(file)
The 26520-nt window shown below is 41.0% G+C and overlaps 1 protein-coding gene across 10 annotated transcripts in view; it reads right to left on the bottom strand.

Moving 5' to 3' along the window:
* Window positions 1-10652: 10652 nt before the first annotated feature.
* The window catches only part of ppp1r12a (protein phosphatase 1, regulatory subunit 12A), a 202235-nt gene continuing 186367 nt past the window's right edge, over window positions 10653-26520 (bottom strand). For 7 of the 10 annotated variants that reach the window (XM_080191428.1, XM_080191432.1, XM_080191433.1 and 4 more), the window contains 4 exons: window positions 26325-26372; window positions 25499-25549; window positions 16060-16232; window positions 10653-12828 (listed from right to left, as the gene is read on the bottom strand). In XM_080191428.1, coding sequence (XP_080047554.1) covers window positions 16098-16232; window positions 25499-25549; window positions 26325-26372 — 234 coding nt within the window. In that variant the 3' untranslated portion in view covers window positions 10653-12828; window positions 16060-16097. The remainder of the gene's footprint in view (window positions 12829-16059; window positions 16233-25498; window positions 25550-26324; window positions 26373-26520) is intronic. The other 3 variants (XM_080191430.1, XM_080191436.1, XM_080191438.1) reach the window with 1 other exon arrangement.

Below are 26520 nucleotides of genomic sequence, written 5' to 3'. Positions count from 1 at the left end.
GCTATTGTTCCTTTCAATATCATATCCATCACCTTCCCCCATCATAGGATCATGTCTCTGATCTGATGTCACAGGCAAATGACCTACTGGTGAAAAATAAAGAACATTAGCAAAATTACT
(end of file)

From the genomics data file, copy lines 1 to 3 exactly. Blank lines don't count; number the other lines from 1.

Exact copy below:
The 26520-nt window shown below is 41.0% G+C and overlaps 1 protein-coding gene across 10 annotated transcripts in view; it reads right to left on the bottom strand.

Moving 5' to 3' along the window:
* Window positions 1-10652: 10652 nt before the first annotated feature.